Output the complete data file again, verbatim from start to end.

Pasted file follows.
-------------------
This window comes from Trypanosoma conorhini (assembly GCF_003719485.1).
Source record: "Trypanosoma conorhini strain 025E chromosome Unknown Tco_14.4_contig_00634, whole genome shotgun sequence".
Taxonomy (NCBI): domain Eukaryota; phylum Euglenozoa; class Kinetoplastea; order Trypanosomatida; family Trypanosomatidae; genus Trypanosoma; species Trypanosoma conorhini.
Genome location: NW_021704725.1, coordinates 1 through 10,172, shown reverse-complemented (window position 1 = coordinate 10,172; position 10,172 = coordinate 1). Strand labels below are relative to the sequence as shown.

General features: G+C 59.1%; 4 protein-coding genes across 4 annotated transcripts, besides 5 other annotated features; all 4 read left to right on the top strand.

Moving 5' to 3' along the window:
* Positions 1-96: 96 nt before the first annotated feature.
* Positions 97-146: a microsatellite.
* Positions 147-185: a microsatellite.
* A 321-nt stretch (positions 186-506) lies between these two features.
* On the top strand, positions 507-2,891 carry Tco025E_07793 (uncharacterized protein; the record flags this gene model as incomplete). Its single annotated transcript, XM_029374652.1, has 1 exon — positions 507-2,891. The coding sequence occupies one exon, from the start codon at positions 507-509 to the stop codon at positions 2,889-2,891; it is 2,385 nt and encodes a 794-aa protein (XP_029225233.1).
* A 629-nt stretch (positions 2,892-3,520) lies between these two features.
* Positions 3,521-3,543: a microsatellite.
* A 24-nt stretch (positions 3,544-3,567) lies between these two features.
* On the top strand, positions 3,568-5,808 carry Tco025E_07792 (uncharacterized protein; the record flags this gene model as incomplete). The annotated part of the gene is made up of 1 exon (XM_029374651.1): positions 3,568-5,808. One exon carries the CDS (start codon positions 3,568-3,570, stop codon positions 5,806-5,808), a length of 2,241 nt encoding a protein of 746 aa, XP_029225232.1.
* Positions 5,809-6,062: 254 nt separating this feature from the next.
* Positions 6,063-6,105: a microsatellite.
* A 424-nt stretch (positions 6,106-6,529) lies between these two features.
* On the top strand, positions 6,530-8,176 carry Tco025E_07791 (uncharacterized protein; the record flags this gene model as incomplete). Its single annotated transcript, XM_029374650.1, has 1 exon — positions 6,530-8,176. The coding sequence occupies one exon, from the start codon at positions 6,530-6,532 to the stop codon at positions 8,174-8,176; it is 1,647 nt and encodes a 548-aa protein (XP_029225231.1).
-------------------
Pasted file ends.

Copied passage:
This window comes from Trypanosoma conorhini (assembly GCF_003719485.1).
Source record: "Trypanosoma conorhini strain 025E chromosome Unknown Tco_14.4_contig_00634, whole genome shotgun sequence".
Taxonomy (NCBI): domain Eukaryota; phylum Euglenozoa; class Kinetoplastea; order Trypanosomatida; family Trypanosomatidae; genus Trypanosoma; species Trypanosoma conorhini.
Genome location: NW_021704725.1, coordinates 1 through 10,172, shown reverse-complemented (window position 1 = coordinate 10,172; position 10,172 = coordinate 1). Strand labels below are relative to the sequence as shown.

General features: G+C 59.1%; 4 protein-coding genes across 4 annotated transcripts, besides 5 other annotated features; all 4 read left to right on the top strand.

Moving 5' to 3' along the window:
* Positions 1-96: 96 nt before the first annotated feature.
* Positions 97-146: a microsatellite.
* Positions 147-185: a microsatellite.
* A 321-nt stretch (positions 186-506) lies between these two features.
* On the top strand, positions 507-2,891 carry Tco025E_07793 (uncharacterized protein; the record flags this gene model as incomplete). Its single annotated transcript, XM_029374652.1, has 1 exon — positions 507-2,891. The coding sequence occupies one exon, from the start codon at positions 507-509 to the stop codon at positions 2,889-2,891; it is 2,385 nt and encodes a 794-aa protein (XP_029225233.1).
* A 629-nt stretch (positions 2,892-3,520) lies between these two features.
* Positions 3,521-3,543: a microsatellite.
* A 24-nt stretch (positions 3,544-3,567) lies between these two features.
* On the top strand, positions 3,568-5,808 carry Tco025E_07792 (uncharacterized protein; the record flags this gene model as incomplete). The annotated part of the gene is made up of 1 exon (XM_029374651.1): positions 3,568-5,808. One exon carries the CDS (start codon positions 3,568-3,570, stop codon positions 5,806-5,808), a length of 2,241 nt encoding a protein of 746 aa, XP_029225232.1.
* Positions 5,809-6,062: 254 nt separating this feature from the next.
* Positions 6,063-6,105: a microsatellite.
* A 424-nt stretch (positions 6,106-6,529) lies between these two features.
* On the top strand, positions 6,530-8,176 carry Tco025E_07791 (uncharacterized protein; the record flags this gene model as incomplete). Its single annotated transcript, XM_029374650.1, has 1 exon — positions 6,530-8,176. The coding sequence occupies one exon, from the start codon at positions 6,530-6,532 to the stop codon at positions 8,174-8,176; it is 1,647 nt and encodes a 548-aa protein (XP_029225231.1).